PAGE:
Other cites take note, protect your interests.
Don't Call Them Softees
"New York's gourmet-food trucks—the brash populists of the restaurant world—are growing up: They've formed a trade group and hired a lobbyist.
The owners behind 32 trucks selling everything from Korean tacos to grilled cheese to artisanal ice-cream are banding together to form the New York City Food Truck Association. The group hired Capalino + Co. to push for speedier licensing and the right to park and vend at metered spots.
"Owners of food trucks such as Eddie's Pizza Truck, above, Mexicue and Waffles & Dinges have formed a trade group and hired a lobbyist in an effort to improve their business climate in the city."
"We think the nature of street vending has changed and we are looking to advocate for laws that reflect those changes," said David Weber, president of the group and a co-owner of the Rickshaw Dumpling Truck, which has grown from one to four trucks over the past couple of years. "We're trying to overcome some of the stigma that street food has."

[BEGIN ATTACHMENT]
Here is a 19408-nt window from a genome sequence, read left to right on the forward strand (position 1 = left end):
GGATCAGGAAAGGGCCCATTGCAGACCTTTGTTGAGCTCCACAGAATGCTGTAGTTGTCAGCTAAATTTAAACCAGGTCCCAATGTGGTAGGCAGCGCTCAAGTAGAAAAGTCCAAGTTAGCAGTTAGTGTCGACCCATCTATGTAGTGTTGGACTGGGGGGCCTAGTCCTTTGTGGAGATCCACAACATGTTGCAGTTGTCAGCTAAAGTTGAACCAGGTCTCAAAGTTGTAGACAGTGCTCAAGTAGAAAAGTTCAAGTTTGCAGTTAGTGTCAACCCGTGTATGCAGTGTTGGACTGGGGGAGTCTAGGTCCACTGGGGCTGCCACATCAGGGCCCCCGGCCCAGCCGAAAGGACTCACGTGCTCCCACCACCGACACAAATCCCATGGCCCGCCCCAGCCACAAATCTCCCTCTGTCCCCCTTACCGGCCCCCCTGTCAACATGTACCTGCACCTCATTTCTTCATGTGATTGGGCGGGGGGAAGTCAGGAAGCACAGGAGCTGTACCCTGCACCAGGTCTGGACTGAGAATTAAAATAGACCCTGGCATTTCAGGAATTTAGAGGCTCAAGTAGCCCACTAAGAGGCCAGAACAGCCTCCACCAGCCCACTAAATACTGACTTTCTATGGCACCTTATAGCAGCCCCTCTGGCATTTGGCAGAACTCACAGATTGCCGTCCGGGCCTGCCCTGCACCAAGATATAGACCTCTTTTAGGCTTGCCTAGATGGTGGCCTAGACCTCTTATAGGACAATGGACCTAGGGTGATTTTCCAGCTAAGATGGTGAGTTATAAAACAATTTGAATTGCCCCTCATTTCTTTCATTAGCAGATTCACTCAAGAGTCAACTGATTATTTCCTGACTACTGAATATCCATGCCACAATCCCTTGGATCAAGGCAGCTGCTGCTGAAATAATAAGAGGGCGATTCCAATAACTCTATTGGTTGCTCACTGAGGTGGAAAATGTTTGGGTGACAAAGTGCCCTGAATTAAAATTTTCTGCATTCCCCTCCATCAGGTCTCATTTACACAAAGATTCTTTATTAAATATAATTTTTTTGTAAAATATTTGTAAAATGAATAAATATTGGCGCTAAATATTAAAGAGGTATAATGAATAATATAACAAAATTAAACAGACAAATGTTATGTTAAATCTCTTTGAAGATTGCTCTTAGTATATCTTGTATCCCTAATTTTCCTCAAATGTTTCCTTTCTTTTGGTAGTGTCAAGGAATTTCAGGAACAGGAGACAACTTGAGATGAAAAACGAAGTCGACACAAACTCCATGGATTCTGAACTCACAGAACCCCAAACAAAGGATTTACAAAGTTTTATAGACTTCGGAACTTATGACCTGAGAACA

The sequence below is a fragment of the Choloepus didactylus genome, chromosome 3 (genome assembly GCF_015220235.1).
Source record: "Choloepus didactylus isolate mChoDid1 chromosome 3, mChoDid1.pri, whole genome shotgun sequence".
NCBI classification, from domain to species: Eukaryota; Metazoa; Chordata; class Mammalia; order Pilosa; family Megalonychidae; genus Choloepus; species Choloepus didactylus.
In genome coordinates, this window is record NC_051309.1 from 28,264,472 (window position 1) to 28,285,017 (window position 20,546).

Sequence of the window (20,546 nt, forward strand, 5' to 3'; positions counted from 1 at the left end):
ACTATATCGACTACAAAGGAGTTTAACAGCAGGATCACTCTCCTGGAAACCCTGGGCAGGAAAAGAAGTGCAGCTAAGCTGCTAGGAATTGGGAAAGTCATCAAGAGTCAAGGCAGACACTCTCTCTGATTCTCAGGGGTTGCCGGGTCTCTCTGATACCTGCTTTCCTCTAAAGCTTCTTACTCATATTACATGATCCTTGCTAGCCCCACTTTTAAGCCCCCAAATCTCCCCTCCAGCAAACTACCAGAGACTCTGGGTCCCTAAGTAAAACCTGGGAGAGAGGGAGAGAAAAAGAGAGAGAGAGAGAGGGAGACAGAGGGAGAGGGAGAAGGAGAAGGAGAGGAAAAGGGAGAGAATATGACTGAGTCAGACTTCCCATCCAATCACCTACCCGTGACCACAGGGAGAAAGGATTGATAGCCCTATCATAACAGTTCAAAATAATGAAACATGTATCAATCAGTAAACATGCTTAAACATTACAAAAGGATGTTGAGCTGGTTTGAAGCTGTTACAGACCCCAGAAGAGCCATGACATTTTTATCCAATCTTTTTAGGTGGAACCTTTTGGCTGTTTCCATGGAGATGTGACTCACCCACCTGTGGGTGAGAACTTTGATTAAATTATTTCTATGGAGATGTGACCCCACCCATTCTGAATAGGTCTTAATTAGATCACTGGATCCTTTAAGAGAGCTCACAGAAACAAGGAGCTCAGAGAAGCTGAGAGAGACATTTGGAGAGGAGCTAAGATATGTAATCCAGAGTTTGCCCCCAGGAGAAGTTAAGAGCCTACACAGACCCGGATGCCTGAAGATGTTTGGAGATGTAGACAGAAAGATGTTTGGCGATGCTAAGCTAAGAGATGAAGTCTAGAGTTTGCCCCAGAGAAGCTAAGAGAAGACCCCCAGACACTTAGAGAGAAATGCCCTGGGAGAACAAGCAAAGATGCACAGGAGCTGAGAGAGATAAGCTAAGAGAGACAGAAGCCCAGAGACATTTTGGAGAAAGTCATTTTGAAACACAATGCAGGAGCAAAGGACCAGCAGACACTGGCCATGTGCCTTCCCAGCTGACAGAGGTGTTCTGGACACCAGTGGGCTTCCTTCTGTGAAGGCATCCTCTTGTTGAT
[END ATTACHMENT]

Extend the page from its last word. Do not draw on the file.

Like lots of major cities, New York has seen a surge in trucks that elevate street fare far beyond soft-serve ice-cream and meat on a stick.
Restaurant owners, career-changers and entrepreneurs have poured money into the wildly popular vendors, whose daily movements are tracked by blogs and throngs of Twitter followers. Some have grown into outlets with multiple trucks and employees, and even brick-and-mortar stores.
Still, they fight daily for places to idle. Turf battles have flared up. The most notorious was in August, when an escalating fight between the Rickshaw Dumpling Truck and the Frites 'N' Meats truck turned into a Twitter and blog war. Both trucks are part of the association now."